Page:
As the Evergrande crisis continues to unfold in China, one of the country’s largest companies is trying to unload a pricey Manhattan development site — and willing to swallow a big loss.
Oceanwide Holdings is looking to sell its development site at the South Street Seaport, where plans for a supertall luxury skyscraper have languished for several years.
The developer is seeking to get about $200 million for 80 South Street, sources familiar with the offering told The Real Deal. That’s a significant break from the $390 million Oceanwide paid for the property in 2016, when Chinese capital was rushing into the United States.
Since then, Oceanwide has struggled with billions of dollars in investments stateside and is on the verge of being crushed by a mountain of debt. All the while, the Evergrande Group’s $300 billion credit crisis is threatening China’s economy.
A representative for Oceanwide could not be immediately reached.
The company has labored the past five years to develop the property at 80 South Street. It had planned to build the tallest building in Lower Manhattan by roof height at roughly 1,500 feet above the street. Renderings surfaced in 2019 showing a glassy tower piercing the downtown skyline.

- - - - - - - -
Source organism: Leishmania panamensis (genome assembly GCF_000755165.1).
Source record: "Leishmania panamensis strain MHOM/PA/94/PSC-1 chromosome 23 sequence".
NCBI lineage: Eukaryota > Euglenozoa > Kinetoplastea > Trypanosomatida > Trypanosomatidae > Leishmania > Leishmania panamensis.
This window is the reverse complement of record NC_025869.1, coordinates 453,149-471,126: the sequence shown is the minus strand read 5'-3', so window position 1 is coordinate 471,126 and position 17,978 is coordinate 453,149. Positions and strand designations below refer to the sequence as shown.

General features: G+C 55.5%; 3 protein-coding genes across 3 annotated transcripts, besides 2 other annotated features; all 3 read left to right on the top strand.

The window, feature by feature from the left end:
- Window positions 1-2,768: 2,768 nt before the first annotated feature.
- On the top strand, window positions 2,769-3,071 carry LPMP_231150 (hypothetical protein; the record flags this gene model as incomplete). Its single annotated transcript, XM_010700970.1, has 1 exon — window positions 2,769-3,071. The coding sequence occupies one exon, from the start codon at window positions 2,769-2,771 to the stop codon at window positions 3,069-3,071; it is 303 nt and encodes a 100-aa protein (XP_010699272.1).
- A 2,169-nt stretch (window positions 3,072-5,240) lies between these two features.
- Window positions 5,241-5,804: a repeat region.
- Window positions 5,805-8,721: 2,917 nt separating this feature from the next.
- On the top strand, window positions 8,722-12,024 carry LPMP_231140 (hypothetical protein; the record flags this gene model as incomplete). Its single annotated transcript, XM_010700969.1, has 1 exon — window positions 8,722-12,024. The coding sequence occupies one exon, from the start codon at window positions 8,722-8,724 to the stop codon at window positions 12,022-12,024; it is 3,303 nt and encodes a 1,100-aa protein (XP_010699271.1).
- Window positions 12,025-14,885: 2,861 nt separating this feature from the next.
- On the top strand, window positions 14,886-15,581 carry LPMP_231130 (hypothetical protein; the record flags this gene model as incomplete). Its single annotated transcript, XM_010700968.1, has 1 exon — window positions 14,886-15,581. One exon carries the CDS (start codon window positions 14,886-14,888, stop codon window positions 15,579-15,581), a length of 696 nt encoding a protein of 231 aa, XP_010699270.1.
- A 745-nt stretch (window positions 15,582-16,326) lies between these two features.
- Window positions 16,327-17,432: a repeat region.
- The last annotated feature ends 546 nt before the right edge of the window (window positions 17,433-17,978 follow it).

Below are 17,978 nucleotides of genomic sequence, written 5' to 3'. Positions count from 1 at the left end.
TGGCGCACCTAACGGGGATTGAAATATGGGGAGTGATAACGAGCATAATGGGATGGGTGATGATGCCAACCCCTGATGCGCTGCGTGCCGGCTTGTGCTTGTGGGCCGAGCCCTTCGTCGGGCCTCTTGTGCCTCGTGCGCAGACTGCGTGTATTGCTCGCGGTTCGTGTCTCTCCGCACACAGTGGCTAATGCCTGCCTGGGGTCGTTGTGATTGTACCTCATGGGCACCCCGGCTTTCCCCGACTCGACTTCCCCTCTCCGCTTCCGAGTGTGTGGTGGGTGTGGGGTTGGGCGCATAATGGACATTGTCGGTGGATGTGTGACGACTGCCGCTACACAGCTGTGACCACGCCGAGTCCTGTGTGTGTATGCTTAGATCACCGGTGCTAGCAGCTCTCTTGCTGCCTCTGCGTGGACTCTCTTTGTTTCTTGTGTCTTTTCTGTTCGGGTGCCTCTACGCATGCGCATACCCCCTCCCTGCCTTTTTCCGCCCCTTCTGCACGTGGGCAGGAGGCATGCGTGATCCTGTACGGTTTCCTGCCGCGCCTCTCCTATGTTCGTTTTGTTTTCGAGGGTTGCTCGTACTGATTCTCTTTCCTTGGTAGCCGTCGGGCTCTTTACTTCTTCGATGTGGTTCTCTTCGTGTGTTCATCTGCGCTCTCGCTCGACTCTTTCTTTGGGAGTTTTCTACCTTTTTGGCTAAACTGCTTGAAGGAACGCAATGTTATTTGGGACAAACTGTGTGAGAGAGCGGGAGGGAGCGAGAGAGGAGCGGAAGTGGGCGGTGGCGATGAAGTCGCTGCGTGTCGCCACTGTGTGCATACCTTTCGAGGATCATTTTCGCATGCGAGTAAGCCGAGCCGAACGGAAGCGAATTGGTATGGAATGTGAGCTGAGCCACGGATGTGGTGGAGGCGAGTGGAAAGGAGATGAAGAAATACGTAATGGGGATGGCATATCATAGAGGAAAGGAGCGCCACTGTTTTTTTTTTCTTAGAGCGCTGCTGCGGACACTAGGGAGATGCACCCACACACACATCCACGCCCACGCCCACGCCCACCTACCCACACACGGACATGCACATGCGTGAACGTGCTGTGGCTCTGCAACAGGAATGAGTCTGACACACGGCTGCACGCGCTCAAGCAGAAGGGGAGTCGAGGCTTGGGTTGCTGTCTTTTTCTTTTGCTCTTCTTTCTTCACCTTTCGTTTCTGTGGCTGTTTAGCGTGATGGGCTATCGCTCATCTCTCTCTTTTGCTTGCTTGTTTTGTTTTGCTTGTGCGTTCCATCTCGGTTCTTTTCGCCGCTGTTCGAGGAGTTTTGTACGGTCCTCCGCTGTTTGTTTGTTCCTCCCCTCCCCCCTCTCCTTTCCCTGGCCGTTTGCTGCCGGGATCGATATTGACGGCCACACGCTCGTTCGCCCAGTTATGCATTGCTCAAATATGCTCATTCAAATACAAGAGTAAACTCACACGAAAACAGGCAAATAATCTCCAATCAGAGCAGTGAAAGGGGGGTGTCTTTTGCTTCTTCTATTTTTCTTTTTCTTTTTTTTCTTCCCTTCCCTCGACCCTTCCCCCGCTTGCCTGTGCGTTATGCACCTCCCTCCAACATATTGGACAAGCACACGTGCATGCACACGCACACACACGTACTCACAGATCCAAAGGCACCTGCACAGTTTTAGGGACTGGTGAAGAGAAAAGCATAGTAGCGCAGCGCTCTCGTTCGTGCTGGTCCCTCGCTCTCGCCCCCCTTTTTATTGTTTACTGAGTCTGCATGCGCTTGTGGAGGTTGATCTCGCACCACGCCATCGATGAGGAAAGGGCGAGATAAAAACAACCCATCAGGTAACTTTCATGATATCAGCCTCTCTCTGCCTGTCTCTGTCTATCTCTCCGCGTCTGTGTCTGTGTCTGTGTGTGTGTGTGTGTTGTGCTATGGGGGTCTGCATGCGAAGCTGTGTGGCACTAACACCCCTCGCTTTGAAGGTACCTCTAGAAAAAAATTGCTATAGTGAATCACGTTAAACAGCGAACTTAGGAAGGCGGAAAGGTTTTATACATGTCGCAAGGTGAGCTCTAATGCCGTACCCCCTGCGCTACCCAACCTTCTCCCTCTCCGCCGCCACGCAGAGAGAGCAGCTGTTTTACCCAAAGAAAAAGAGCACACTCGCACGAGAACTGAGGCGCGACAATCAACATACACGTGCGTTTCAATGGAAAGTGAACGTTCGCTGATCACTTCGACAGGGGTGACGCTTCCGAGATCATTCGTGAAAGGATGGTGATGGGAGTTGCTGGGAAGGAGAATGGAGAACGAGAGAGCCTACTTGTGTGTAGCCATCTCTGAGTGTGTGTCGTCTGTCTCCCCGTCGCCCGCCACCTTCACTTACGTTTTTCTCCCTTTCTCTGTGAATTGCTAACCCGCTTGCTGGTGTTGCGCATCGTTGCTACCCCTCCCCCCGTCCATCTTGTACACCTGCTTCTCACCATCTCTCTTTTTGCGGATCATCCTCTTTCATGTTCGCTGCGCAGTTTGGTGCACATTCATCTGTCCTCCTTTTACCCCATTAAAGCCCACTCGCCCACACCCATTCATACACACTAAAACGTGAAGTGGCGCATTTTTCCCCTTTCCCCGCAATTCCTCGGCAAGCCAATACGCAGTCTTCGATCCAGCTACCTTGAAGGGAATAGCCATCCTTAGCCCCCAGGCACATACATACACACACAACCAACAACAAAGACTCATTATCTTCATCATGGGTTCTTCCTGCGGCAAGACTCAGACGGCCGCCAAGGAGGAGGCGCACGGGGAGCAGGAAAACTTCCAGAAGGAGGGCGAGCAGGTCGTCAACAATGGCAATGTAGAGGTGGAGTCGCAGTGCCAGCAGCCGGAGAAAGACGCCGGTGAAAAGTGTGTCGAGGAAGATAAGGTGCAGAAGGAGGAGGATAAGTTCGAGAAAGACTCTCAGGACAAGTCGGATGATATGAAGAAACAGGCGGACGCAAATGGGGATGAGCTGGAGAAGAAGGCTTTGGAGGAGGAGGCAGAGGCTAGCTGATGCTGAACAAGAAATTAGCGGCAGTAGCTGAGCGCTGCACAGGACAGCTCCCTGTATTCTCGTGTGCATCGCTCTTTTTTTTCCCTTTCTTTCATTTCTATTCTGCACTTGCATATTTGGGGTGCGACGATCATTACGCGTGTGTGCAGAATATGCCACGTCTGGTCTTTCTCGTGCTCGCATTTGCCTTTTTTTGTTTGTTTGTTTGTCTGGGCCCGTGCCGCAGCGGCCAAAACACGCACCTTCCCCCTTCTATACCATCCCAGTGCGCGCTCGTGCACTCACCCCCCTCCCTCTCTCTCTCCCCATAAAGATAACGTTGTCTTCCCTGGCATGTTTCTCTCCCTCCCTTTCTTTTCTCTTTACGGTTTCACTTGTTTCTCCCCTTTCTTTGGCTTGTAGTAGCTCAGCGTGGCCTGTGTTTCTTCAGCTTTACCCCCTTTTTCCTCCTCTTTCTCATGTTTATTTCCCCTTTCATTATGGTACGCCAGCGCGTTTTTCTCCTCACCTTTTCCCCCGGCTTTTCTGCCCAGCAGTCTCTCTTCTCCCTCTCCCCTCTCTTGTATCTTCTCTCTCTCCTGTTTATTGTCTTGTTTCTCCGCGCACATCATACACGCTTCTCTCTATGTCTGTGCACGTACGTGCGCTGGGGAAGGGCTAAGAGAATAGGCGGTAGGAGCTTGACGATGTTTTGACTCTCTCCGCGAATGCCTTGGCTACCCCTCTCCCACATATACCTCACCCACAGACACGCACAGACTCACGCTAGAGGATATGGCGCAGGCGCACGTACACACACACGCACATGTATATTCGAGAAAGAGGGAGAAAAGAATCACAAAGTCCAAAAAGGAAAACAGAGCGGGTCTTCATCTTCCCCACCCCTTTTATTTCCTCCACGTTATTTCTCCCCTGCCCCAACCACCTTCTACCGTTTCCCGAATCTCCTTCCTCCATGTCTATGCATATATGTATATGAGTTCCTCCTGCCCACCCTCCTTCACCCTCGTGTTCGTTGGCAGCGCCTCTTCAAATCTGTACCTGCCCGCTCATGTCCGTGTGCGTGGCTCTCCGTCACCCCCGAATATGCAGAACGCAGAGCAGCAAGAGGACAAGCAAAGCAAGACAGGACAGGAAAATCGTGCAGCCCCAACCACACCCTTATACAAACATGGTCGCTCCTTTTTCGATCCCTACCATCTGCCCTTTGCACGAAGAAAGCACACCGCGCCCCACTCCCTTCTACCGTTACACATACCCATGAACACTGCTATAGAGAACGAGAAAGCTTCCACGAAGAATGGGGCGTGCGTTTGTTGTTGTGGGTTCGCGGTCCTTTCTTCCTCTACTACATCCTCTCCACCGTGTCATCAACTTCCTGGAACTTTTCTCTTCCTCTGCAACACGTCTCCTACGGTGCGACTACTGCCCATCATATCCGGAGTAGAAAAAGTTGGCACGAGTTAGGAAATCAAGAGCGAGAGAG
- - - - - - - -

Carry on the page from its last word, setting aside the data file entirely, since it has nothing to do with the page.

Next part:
But the plans never got off the ground, and that same year Oceanwide quietly marketed the property for sale with Cushman & Wakefield, asking $300 million. This time around, a team at Colliers International led by Peter Nicoletti is marketing the property. A representative for Colliers declined to comment.
Across the United States, Oceanwide has been struggling with some $3.5 billion worth of investments, including a site in San Francisco where it planned to build the city’s second-largest tower.
The company’s Hong Kong-based subsidiary has been warning regulators that it might not be able to continue as a going concern if it can’t shore up its finances by selling parts of its portfolio and restructuring debt, Bloomberg reported.
China Oceanwide Holdings has crossed each of the “three red lines” the Chinese government drew in an effort to get developers to reduce their debts.